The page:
Survivor Around the Globe, Markelle Harden
Just a few months shy of my 40th birthday, I was feeling really good about things as the “over the hill” day was approaching. I successfully navigated a big career change in my mid-thirties, and my family and I were starting to feel settled after a cross-country move. In slow motion, everything changed. I woke up for work and yelped from the sharp pain in my head. I felt stunned; I was no stranger to headaches but something didn’t feel quite right. My husband took one look at me and told me to get ready for the hospital. He got our daughter ready while I got dressed and ready to go. In the back of my mind the word aneurysm lingered; but how could I be conscious? My Dad suffered from a ruptured brain aneurysm in the 1970’s, not long after his 30th birthday and collapsed. I was not only conscious, but the pain was starting to subside.
My husband parked the car and we walked into the emergency room (we still laugh about that; normal people would have stopped at the emergency entrance and asked for help). Luckily, the emergency room doctor was no stranger to my symptoms and ordered a CT scan, where they found a SAH, or a subarachnoid hemorrhage. I was in shock; I couldn’t believe this was happening to me. I tried to hold in my tears as my husband made arrangements for a friend to pick up my daughter and call family members to give them the news.
Next, they were preparing me for a life flight into Charlotte, NC for immediate surgery. My aneurysm was not a candidate for coiling, so I have several titanium clips holding everything together. I’m blessed that my husband was home; I might not have recognized the symptoms as worthy of an emergency room visit and shrugged them off. Many people delay the emergency room visit and don’t make it, or they suffer permanent disabilities.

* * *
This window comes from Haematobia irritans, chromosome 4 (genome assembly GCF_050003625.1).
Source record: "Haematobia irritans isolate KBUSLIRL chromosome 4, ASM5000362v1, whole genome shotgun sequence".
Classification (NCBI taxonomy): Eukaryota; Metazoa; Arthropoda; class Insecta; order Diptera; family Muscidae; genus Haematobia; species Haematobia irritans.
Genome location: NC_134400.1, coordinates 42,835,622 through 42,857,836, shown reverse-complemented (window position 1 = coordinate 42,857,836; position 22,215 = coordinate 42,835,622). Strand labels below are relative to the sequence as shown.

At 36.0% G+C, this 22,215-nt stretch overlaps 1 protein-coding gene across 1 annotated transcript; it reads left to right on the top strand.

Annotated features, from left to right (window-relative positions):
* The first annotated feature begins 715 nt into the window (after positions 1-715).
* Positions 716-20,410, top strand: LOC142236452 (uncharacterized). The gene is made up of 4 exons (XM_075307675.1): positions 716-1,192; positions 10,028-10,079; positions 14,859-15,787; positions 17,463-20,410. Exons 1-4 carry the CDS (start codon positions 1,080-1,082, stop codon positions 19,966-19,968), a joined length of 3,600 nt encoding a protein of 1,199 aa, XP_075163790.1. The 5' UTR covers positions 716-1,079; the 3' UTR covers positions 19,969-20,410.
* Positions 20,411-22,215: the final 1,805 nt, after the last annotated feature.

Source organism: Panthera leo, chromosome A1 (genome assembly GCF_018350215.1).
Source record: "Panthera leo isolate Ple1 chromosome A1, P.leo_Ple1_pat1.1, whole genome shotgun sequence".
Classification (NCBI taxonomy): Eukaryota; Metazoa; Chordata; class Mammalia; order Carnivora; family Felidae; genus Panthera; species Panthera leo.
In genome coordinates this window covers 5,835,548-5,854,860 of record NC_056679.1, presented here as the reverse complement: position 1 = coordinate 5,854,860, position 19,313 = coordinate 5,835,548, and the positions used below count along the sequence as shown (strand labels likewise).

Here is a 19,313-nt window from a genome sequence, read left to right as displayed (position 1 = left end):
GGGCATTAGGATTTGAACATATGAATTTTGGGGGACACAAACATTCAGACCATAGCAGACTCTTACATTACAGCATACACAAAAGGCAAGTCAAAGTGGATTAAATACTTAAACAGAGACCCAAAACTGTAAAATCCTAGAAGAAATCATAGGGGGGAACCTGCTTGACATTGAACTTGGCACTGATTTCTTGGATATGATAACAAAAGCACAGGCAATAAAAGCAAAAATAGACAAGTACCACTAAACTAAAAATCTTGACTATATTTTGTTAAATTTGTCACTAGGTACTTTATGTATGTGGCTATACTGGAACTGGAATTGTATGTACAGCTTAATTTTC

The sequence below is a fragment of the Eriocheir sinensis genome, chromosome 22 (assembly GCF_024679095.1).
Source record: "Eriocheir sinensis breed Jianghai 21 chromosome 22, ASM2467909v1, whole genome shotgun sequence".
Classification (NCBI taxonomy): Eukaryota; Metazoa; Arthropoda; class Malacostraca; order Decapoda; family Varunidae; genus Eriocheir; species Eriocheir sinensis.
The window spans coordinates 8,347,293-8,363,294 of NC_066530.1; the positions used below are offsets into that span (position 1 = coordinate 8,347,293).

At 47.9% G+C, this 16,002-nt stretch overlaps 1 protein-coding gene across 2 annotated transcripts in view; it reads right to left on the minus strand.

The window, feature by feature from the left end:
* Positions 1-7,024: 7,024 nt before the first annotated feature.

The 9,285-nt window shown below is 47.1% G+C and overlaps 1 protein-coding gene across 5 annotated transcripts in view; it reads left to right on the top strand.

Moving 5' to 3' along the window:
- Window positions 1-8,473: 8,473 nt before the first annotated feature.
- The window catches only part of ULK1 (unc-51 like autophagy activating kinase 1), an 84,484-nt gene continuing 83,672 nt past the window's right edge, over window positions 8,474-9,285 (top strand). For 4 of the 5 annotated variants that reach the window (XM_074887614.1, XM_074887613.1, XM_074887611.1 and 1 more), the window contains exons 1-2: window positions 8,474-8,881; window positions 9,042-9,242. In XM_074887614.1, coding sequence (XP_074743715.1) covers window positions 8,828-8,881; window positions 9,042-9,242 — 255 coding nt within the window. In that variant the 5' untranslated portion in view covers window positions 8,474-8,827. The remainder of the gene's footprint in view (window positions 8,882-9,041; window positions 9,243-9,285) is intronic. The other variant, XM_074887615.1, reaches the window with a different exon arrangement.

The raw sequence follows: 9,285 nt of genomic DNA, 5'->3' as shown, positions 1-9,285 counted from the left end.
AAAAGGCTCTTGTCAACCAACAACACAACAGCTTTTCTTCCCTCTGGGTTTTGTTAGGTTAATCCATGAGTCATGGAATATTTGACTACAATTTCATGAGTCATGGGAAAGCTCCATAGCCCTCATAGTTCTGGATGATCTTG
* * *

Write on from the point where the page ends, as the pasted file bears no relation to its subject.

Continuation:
Since my long-term effects are completely different from my Dad’s, it feels strange to share the same diagnosis. My Dad was physically handicapped and permanently disabled; I turned a cartwheel on my one year anniversary and today I try to keep up with my daughter on bike rides. In my free time I like outdoor adventures, beach time, reading, and yoga.
For other survivors, it’s OK to mourn the loss of your former self and the relationships that were part of your past. Just don’t stay down too long; there are new beginnings along the way and people who are willing to love an accept the new you, just as you are. Don’t ignore the psycho-social effects and symptoms. Seek out a neurologist who specializes in recovery and renewal.
Aneurysm awareness, diagnosis and surgical procedures have come a long way since the 1970’s thanks to organizations like the Joe Niekro Foundation.
The Joe Niekro Foundation would like to thank Markelle for sharing her story. Her message to other survivors is spot on!
Have a story you want to share? Submit your story.Posted on Thursday, January 4, 2018